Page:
INTERVIEW WITH MONI

Moni is a refugee and Jumpstart mentee who overcame immense personal and professional challenges to jumpstart her life and career 3 different times in 3 different countries; Syria, Lebanon and Canada. From a low-income refugee to a financial coach in Canada, this is her story!

Q: Moni, tell us about your initial challenges after moving to Canada?

A: I came to Canada three years ago. In the first year, I suffered the sudden loss of my beloved mother to cancer. Living far away from my family and friends, homesick, without any financial savings, assets or job to support myself, I only had my faith, morals and resiliency to start my new life in Canada along with my small government support.

In the second year, my marriage ended due to irreconcilable differences and I faced my life alone. I received prayers from my church, support from my family, my former colleagues; and few good old friends, all overseas who helped me collect myself through long distance phone calls. I was determined to recover, heal and start stronger by learning English and uncovering my potential in Calgary by working with my integration mentor, volunteering mentor, and counselors. I continued volunteering and building my network. However, an abusive friendship took advantage of me being a newcomer, vulnerable and in need of love and care resulting in so much stress that I ended up in a hospital having a suspected-cancer surgery in June 2019.

Q: How did you overcome such insurmountable personal challenges?

A: Things started changing in my third year in Canada, which started last July. God has given me a new chance after that surgery. I took it with all the energy and the positivity left in me. With more determination and persistence, I decided this time to turn my trauma into something good for me, my family and for my community, so I focused on starting my career for the third time in my life and live my life fullest!

I went back to school to finish what I started and to get my leg up in the professional world. It was overwhelming most of the time because my CLB and Academic English instructors always challenged me to do better and I challenged myself to constantly do more. Ironically, as a low-income student I qualified to benefit from the Matched Savings program where I learned how to manage my small budget and was awarded some money to continue my education. That was the door to opportunity for me. My commitment and passion were recognized by the Financial Empowerment Coach. I was selected to be trained by an expert former project lead from Carya in partnership with Momentum to co-facilitate this program. The best news is this month I started my career as a full-time Community Financial Wellness Facilitator and Coach at Carya to facilitate this program!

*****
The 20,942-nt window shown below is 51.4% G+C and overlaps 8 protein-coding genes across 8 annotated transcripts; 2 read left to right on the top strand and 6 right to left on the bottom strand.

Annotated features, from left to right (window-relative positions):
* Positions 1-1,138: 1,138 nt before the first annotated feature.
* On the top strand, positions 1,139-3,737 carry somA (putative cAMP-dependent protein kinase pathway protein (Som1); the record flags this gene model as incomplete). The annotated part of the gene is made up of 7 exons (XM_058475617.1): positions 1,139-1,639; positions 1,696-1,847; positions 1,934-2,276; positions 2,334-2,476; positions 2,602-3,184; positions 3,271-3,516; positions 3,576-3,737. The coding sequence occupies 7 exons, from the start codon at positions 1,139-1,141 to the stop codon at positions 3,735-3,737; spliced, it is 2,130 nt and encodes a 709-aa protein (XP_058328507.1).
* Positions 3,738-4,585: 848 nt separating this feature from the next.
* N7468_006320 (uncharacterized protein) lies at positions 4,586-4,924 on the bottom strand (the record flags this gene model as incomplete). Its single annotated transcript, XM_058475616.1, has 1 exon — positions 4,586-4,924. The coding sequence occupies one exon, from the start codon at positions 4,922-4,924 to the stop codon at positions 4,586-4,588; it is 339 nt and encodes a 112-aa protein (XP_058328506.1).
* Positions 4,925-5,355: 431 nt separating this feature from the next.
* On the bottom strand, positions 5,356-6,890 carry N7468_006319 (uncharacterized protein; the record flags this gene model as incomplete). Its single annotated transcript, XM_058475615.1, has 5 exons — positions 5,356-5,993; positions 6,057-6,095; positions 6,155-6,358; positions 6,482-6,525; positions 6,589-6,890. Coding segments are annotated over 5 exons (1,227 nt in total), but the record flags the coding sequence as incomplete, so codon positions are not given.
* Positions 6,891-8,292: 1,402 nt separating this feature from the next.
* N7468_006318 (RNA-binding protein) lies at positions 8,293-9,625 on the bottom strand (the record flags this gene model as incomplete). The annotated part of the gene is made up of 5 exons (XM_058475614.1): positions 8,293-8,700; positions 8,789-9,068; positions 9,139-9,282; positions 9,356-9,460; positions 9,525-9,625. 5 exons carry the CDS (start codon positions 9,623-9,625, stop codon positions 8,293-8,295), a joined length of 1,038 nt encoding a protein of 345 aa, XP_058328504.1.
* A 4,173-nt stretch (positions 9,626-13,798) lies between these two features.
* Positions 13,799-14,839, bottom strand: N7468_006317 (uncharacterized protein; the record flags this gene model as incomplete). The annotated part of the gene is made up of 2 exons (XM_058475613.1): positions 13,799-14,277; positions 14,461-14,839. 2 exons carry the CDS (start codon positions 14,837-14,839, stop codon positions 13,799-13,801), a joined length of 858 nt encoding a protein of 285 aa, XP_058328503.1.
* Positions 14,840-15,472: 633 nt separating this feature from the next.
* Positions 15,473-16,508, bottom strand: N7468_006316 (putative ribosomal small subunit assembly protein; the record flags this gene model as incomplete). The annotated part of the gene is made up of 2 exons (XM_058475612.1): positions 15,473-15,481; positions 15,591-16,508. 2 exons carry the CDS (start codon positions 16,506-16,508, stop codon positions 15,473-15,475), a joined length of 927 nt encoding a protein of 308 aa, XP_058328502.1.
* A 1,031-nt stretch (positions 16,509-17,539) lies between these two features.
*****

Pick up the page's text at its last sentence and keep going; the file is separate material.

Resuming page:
Q: In your incredible life journey, what reflections give your strength?

In this journey, so many inspiring, supportive, and genuine loving people helped. I always believe that God opens new doors and uses bad people to teach us lessons and good people to deliver his support. From overseas, my siblings Annie, George and Amal, my former Managers in Syria and Lebanon gave me support and here in Calgary it was Saima Jamal who is my volunteering mentor and my close friend. She is one of those good people who I met in Canada. She helped me through out my refugee journey and eventually introduced me to Jumpstart Refugee Talent and my mentor. This gave me the final push I needed by improving my job tools and strengthening my confidence to apply for the job at Carya and get hired! I feel so empowered to go to downtown to my own office and help others who are going though what I went through in my past!